Here’s a rumor for you:
Hanapepe Stadium is not only going to be closed for high school football games, County officials plan on building a 100-yard long tribute to Canadian sensation Celine Dion, equipped with 44 cement blocks of the singer’s hand and foot prints, a digital surround sound system blasting each of her screeching tunes and an extensive gift shop filled with items fit for the hopeless – extremely hopeless – romantics.
If we’re lucky, they might even reserve the end zones for Barry Manilow.
The recent rumors about Hanapepe Stadium are just that – rumors. They are baseless and hinge on heresay.
Hanapepe Stadium won’t take down its goal posts. It won’t wipe out the three games that are scheduled at the field for the upcoming KIF football season, and currently, the County said it has no intention of asking that all of the games move to Vidinha Stadium.
“At the time Vidinha Stadium was being built, there was discussion that the games would be centralized in Lihue,” said Mel Nishihara, who heads the Parks and Recreation division of the Kaua’i County Public Works Department. “But any rumors that the KIF will stop playing its football games at Hanapepe are baseless.”
There are some issues, though.
Hanapepe Stadium was criticized for its lighting, as it has five poles to Vidinha’s six. It was also said its bleachers are unsafe for patrons, and that the lack of fencing around the perimeter of the field doesn’t create a barrier between officials and unruly fans.
But let’s address these issues:
Sure, Hanapepe could use one more lighting pole, but that doesn’t mean it’s difficult to see. Sporting News-owned High School Football Magazine can see everything just fine – it just named Hanapepe Stadium the fifth best venues for prep football in the country.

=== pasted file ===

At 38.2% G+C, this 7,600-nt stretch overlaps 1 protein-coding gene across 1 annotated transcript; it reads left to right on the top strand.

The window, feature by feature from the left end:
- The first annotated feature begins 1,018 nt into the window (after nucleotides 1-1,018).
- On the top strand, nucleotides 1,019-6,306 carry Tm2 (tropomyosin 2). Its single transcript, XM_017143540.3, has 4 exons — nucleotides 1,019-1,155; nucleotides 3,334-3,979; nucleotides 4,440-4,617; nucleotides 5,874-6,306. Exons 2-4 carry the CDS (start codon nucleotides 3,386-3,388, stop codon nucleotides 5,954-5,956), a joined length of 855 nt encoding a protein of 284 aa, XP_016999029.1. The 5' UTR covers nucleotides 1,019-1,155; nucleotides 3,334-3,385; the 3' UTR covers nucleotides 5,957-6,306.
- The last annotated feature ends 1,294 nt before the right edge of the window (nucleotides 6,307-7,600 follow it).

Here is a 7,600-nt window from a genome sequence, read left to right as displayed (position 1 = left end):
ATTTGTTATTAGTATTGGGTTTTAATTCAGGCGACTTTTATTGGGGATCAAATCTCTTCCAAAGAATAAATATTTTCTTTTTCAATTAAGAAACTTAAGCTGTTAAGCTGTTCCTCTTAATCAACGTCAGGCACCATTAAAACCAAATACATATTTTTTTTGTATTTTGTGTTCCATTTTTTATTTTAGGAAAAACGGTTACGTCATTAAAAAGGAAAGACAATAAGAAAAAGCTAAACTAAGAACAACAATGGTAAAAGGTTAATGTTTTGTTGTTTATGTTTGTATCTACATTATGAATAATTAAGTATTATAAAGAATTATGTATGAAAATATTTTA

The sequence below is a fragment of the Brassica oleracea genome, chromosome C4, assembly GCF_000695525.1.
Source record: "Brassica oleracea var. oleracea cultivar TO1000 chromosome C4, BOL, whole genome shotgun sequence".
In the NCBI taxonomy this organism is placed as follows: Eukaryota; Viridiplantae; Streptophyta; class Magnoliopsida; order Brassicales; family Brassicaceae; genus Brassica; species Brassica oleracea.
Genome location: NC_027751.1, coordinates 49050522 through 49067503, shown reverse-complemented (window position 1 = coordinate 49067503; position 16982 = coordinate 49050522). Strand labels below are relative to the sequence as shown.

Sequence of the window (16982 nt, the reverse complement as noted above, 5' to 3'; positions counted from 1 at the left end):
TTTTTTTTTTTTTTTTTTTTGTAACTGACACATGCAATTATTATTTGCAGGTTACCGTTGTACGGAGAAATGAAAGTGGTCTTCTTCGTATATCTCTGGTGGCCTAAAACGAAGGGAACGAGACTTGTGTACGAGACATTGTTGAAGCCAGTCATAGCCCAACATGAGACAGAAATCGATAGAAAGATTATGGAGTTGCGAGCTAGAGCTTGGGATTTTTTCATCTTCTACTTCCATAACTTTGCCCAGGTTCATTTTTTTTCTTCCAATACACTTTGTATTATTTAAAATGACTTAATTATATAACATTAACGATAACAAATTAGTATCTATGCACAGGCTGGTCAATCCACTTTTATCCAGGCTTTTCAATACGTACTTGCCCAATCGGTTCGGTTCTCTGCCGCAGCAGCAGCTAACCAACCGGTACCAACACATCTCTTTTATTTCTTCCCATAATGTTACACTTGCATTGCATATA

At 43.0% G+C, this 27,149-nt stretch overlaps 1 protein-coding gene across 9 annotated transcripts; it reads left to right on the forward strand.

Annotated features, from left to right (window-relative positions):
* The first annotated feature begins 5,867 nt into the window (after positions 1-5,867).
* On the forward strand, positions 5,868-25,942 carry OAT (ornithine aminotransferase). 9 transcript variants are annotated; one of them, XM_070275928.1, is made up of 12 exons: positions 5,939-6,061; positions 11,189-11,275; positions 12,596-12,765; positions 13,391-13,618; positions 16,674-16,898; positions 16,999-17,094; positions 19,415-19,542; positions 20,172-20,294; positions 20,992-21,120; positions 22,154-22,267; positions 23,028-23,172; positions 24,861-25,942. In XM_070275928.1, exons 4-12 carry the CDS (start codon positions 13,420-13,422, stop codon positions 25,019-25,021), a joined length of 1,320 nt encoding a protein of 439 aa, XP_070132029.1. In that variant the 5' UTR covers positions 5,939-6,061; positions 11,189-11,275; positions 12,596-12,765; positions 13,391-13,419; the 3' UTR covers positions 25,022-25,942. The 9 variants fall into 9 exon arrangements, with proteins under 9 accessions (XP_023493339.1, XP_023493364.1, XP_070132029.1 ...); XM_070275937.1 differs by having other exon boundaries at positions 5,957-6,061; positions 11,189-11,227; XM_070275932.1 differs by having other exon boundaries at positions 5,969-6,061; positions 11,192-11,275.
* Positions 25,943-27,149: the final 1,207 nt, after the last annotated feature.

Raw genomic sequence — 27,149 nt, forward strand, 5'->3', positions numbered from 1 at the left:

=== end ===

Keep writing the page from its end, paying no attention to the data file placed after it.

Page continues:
There could be a re-haul of the bleachers, although Nishihara mentioned they’ve been repaired and currently do not pose an immediate safety hazard.
And as for the problem of fans becoming unruly and having no barrier to protect officials? In that case, let’s shut down Bernice Hundley Gymnasium to basketball games – I’m sure everyone remembers what happened there last season when the lights were shut off and two points were inadvertently stricken from the scoreboard. And let’s bid farewell to Vidinha’s baseball field. It was just last spring a fan assaulted an umpire shortly after the final pitch.
Longtime KIF official Leo Rapozo said the last time he witnessed a problem with unruly fans at Hanapepe was in the late 1970s, when thereafter officials had to be escorted to and from KIF football games.
“It has gotten much better over the years, though,” Rapozo once said. “It’s not that much of a threat anymore.”
The real issue? – Should KIF postseason games or on-island State tournament games be played at Hanapepe, or should they remain at Vidinha Stadium?
“We have no choice when it comes to playoffs and States,” said Waimea Athletic Director James Kitamura. “We’d like to play on our home field, but we have to play at Vidinha.”
It’s a complaint that is shared by all Waimea supporters and has existed for quite some time now.
Fans love watching games at Hanapepe. I love watching games there. Football and baseball. For football, there is no track so you get an up-close view of the field. Fans can pull out their folding chairs and line the end zones, have picnics, and eat plate lunches while they support their teams.
High School Football Magazine got it right. In my years covering high school sports, I have never been to a more viewer friendly field. If off-island teams can come to Hanapepe and get a taste of what a national and respected sports magazine touts as the fifth best venue to watch a football game, why should they be denied? It could be one ounce of incentive for off-island high schools to bring their football programs to Kaua’i during the preseason.
Some may say it’s a proximity issue – these people have lived on Kaua’i for too long.
De La Salle and Marin Catholic, high schools based in the Bay Area, have to travel 40 miles to play each other. De La Salle buses it down to Long Beach (5 hour drive) to take on the second best prep football team in the nation, so I’m sure both on and off-island teams can handle the 20-40 minute drive from Lihue or Kapa’a to Hanapepe. I wouldn’t say parking is the best around the field, but I seem to find a space each time I go there, and my car is always there when I’m on my way out.
The truth: Waimea has built a program that deserves a home field. If the county or the KIF had deemed the stadium unfit for play, Waimea, in taking in decent revenue for each game it plays, should have its only home field revamped.
Waimea fans have created an atmosphere worthy of non-regular season football games and at this moment, the County acknowledges that the Stadium is ready to go for the upcoming season.